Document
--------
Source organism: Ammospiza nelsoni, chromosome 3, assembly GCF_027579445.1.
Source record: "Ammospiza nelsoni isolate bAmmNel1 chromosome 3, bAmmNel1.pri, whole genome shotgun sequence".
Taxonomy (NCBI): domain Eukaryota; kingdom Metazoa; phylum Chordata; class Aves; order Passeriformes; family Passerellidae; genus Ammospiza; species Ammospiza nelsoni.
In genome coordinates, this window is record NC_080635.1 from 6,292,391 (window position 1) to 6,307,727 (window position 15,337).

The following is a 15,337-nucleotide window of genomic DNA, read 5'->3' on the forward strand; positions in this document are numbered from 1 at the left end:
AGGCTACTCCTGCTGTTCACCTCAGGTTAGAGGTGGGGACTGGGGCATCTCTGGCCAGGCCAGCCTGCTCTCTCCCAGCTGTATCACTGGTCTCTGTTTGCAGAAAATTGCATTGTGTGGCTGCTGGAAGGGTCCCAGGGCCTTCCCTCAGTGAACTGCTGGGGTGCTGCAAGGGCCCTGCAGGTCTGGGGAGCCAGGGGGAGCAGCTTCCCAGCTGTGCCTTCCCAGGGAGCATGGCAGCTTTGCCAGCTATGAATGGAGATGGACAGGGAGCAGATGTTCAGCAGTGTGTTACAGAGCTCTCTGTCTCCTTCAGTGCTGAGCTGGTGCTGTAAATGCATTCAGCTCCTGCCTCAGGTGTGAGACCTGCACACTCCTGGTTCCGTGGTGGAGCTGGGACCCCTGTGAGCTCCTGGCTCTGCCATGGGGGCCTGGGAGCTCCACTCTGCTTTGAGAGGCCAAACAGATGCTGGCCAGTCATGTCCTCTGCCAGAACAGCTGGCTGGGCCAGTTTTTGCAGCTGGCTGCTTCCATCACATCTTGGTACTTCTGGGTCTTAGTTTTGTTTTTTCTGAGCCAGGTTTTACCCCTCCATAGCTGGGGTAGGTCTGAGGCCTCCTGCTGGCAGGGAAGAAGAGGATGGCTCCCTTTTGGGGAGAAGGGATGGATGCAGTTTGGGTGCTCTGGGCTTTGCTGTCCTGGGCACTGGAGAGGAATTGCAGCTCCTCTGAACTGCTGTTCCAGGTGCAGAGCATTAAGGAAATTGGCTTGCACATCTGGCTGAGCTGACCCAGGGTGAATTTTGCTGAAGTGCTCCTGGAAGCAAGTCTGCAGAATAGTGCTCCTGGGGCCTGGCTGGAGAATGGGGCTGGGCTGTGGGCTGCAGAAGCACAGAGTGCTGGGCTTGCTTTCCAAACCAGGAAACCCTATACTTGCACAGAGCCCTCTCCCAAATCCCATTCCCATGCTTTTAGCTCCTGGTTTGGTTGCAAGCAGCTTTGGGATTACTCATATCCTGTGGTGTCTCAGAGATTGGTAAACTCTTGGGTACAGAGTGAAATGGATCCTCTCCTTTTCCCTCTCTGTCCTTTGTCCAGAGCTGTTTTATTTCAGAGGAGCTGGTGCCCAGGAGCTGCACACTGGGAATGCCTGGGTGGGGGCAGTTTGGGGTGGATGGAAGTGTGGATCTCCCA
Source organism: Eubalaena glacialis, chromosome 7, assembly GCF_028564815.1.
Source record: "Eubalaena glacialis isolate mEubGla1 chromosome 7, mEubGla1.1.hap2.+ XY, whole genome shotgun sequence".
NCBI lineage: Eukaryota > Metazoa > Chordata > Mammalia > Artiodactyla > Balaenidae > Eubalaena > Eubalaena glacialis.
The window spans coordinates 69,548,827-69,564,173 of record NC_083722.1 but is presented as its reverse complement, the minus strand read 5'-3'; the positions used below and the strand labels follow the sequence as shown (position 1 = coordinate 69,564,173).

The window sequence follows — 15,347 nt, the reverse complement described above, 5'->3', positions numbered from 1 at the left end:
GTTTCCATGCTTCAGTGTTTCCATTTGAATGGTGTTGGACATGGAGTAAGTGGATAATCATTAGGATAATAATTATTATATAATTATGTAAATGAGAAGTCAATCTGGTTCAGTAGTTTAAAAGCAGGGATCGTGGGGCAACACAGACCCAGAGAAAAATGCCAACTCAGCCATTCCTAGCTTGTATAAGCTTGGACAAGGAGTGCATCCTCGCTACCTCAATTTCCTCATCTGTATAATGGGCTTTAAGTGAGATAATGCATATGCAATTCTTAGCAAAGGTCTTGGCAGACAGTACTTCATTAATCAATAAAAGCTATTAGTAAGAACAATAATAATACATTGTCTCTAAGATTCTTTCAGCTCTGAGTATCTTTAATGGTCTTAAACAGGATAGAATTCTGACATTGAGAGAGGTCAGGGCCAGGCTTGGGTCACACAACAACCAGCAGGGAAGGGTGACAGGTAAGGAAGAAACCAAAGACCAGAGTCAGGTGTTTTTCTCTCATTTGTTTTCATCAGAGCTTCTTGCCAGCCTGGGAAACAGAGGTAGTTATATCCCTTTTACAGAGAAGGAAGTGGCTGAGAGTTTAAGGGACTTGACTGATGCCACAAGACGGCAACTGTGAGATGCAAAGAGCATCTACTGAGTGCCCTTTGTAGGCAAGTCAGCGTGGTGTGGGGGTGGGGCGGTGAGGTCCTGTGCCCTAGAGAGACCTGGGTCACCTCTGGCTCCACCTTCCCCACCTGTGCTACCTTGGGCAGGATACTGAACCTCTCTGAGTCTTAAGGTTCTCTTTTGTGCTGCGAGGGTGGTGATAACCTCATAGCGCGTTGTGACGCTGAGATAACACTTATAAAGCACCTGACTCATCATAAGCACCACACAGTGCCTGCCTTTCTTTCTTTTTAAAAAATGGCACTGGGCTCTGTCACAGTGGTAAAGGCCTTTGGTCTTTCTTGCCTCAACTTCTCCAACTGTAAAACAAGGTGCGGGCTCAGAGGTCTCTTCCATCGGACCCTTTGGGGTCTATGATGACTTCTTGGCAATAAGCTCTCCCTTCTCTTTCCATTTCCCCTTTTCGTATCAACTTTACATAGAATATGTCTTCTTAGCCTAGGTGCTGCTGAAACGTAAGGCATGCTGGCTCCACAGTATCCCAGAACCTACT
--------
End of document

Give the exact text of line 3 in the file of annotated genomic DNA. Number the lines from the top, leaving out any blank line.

Taxonomy (NCBI): domain Eukaryota; kingdom Metazoa; phylum Chordata; class Aves; order Passeriformes; family Passerellidae; genus Ammospiza; species Ammospiza nelsoni.